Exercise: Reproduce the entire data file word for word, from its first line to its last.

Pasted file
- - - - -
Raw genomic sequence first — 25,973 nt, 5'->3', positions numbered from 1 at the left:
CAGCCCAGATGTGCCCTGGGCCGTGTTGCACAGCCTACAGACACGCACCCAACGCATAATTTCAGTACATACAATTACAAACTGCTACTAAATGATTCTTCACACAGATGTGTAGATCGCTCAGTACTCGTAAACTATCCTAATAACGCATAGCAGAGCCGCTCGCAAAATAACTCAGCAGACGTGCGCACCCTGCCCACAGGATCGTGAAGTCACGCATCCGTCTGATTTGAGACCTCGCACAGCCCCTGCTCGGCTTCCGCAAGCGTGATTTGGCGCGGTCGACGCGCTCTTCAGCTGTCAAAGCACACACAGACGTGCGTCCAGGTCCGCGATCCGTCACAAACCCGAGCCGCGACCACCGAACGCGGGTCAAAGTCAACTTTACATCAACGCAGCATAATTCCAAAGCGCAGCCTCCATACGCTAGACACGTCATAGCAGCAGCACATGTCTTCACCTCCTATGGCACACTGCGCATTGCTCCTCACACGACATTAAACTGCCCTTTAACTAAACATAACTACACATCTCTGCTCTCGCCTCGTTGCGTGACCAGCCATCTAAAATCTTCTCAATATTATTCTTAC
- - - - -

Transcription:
Raw genomic sequence first — 25,973 nt, 5'->3', positions numbered from 1 at the left:
CAGCCCAGATGTGCCCTGGGCCGTGTTGCACAGCCTACAGACACGCACCCAACGCATAATTTCAGTACATACAATTACAAACTGCTACTAAATGATTCTTCACACAGATGTGTAGATCGCTCAGTACTCGTAAACTATCCTAATAACGCATAGCAGAGCCGCTCGCAAAATAACTCAGCAGACGTGCGCACCCTGCCCACAGGATCGTGAAGTCACGCATCCGTCTGATTTGAGACCTCGCACAGCCCCTGCTCGGCTTCCGCAAGCGTGATTTGGCGCGGTCGACGCGCTCTTCAGCTGTCAAAGCACACACAGACGTGCGTCCAGGTCCGCGATCCGTCACAAACCCGAGCCGCGACCACCGAACGCGGGTCAAAGTCAACTTTACATCAACGCAGCATAATTCCAAAGCGCAGCCTCCATACGCTAGACACGTCATAGCAGCAGCACATGTCTTCACCTCCTATGGCACACTGCGCATTGCTCCTCACACGACATTAAACTGCCCTTTAACTAAACATAACTACACATCTCTGCTCTCGCCTCGTTGCGTGACCAGCCATCTAAAATCTTCTCAATATTATTCTTAC